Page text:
Mungenast Automotive Family Collision Assistance Centers
SHOP: Mungenast Automotive Family Collision Assistance Centers LOCATION: St. Louis
SIZE: 23,000 square feet STAFF: 32 MONTHLY CAR COUNT: 200 ANNUAL REVENUE: $7.8 million
1) When dealership body shop Mungenast Automotive Family Collision Assistance Centers combined three of its locations into one large facility, the shop decided to “unite the staff” by switching from flat rate to a team concept. To do that, shop manager Scott Hortiz helped design a shop floor that allows the team to work in an assembly line, with the goal of mastering pull production (a lean production system where production is triggered by demand).
The floor is set up like a racetrack loop, which allows the car to flow through the repair process quickly. The vehicle starts in the disassembly and blueprinting area, then moves to a hard-hit or light-hit body repair area. Then it goes to paint prep and through the paint department, before heading back to reassembly and detail. Hortiz says the process has improved cycle time dramatically.
“It’s going to days instead of weeks on bigger hits,” he says.
An added bonus is the family atmosphere the team concept has created.
“The biggest difference has been getting our guys working together versus working against each other,” Hortiz says. “It’s really neat to see them working as a team and helping each other out.”
2) To help create a pull production system, the shop invested in four drive-through Global Finishing Solutions paint booths (two not pictured). Two are 30-foot production booths and two 27-foot booths used for parts cut-in and priming. Hortiz says the high-efficient booths heat up and bake quicker, which allows the cars to get in and out faster.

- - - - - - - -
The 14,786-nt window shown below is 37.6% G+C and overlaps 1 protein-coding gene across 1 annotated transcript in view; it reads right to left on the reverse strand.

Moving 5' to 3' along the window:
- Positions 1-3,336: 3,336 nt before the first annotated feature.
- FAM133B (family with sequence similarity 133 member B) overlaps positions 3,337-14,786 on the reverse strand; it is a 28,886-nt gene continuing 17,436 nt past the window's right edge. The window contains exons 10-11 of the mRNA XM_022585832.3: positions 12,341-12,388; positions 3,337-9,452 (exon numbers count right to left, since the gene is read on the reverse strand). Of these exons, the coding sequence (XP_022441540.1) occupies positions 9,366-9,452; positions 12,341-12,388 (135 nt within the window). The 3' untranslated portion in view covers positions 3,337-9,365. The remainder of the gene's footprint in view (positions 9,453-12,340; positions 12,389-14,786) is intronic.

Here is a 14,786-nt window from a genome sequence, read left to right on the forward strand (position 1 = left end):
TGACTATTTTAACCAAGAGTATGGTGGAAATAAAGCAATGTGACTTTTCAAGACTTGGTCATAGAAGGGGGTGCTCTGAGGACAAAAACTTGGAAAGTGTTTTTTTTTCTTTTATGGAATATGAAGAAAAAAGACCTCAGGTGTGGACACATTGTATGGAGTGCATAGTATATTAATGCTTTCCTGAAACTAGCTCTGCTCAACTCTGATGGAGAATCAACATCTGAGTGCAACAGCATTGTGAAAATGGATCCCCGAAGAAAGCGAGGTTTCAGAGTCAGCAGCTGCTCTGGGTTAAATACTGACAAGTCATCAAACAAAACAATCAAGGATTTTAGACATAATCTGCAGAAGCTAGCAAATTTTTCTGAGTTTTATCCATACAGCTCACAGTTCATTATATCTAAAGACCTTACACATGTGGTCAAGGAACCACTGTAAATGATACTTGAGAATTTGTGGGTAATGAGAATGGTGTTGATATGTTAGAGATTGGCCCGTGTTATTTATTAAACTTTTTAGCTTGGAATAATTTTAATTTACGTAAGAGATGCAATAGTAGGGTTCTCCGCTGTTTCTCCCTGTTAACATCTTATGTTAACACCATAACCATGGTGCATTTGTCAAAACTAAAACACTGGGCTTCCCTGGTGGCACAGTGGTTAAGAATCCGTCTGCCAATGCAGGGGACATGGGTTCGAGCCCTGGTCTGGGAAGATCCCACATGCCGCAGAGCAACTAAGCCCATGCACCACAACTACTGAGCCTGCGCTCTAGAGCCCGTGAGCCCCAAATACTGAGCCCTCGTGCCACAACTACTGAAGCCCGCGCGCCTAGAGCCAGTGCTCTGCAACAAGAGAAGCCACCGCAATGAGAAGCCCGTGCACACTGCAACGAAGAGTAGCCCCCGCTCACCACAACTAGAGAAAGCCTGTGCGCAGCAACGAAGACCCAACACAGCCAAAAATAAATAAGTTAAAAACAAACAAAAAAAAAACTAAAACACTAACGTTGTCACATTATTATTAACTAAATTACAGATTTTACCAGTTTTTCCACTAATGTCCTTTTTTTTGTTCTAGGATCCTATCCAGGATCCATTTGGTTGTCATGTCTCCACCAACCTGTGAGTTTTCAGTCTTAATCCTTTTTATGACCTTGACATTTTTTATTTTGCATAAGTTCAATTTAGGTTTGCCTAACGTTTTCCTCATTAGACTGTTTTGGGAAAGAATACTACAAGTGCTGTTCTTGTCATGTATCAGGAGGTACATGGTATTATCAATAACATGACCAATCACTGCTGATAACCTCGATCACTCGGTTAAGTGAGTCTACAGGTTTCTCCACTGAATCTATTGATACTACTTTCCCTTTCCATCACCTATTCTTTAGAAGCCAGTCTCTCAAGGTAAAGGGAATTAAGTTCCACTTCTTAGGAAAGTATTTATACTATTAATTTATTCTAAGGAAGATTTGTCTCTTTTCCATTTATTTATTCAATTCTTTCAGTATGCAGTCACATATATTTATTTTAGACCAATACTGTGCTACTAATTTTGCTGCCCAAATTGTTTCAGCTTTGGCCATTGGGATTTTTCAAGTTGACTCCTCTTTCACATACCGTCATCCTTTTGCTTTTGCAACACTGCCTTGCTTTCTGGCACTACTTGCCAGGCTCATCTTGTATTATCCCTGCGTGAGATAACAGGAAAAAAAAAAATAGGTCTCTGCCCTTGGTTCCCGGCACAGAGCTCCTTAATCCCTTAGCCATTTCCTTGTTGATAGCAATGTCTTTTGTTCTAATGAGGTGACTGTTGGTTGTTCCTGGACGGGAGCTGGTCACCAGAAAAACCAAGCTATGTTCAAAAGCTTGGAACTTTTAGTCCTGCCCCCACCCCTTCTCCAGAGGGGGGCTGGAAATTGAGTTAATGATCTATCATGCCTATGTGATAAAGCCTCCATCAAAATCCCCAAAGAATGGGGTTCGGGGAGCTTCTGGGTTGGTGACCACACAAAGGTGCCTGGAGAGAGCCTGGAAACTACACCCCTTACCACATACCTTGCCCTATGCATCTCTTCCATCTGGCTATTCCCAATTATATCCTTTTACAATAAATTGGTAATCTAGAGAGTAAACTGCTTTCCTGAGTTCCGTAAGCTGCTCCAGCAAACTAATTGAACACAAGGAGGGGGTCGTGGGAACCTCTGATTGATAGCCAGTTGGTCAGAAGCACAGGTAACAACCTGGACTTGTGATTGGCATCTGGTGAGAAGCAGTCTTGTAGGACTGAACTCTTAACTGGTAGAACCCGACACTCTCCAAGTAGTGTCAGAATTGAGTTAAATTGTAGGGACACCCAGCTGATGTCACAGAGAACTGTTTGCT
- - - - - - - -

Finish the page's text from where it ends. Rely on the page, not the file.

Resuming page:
“But also, the space alone lets us get three times the work through,” Hortiz says. “We want to do pull production so we want the paint team pulling from the body department. They’ve been able to keep up better because they have the tools they need.”
3) The new shop floor also features two Chief Impulse alignment racks and a Hunter Engineering suspension alignment machine, wheel balancer and tire mounter. Hortiz says that, while the shop used to send out that work, they are now able to keep all of it in house.
“We used to have to drive the car to the alignment shop or have it towed,” he says. “Now we can do it in house and our dollars are staying in.”
4) To help maintain smooth communication, the shop floor is equipped with three 70-inch electronic production boards. The boards, which are integrated with CCC ONE, allow each technician to update the job when they’ve completed their part of the repair process.
“It’s all real-time accuracy on the production board,” Hortiz says. “Everyone can update a customer at any time and know where the job is in the process or what it’s waiting on.”